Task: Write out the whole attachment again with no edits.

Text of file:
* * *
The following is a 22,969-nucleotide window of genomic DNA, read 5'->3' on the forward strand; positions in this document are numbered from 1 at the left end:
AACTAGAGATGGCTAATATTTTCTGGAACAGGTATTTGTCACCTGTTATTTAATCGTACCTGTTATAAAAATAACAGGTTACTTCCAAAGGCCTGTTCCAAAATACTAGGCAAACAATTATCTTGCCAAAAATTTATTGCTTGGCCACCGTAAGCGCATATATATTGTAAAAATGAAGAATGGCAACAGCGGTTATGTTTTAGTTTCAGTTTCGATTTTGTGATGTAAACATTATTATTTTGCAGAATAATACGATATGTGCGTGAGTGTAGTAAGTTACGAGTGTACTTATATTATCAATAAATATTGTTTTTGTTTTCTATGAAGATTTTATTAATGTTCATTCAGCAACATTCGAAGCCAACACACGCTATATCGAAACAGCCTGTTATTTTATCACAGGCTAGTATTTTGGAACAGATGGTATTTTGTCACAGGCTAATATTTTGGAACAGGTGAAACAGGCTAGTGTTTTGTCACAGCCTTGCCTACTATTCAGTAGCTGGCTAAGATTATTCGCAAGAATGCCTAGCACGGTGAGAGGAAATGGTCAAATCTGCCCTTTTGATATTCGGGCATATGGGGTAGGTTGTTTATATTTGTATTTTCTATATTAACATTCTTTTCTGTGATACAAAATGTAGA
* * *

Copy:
The following is a 22,969-nucleotide window of genomic DNA, read 5'->3' on the forward strand; positions in this document are numbered from 1 at the left end:
AACTAGAGATGGCTAATATTTTCTGGAACAGGTATTTGTCACCTGTTATTTAATCGTACCTGTTATAAAAATAACAGGTTACTTCCAAAGGCCTGTTCCAAAATACTAGGCAAACAATTATCTTGCCAAAAATTTATTGCTTGGCCACCGTAAGCGCATATATATTGTAAAAATGAAGAATGGCAACAGCGGTTATGTTTTAGTTTCAGTTTCGATTTTGTGATGTAAACATTATTATTTTGCAGAATAATACGATATGTGCGTGAGTGTAGTAAGTTACGAGTGTACTTATATTATCAATAAATATTGTTTTTGTTTTCTATGAAGATTTTATTAATGTTCATTCAGCAACATTCGAAGCCAACACACGCTATATCGAAACAGCCTGTTATTTTATCACAGGCTAGTATTTTGGAACAGATGGTATTTTGTCACAGGCTAATATTTTGGAACAGGTGAAACAGGCTAGTGTTTTGTCACAGCCTTGCCTACTATTCAGTAGCTGGCTAAGATTATTCGCAAGAATGCCTAGCACGGTGAGAGGAAATGGTCAAATCTGCCCTTTTGATATTCGGGCATATGGGGTAGGTTGTTTATATTTGTATTTTCTATATTAACATTCTTTTCTGTGATACAAAATGTAGA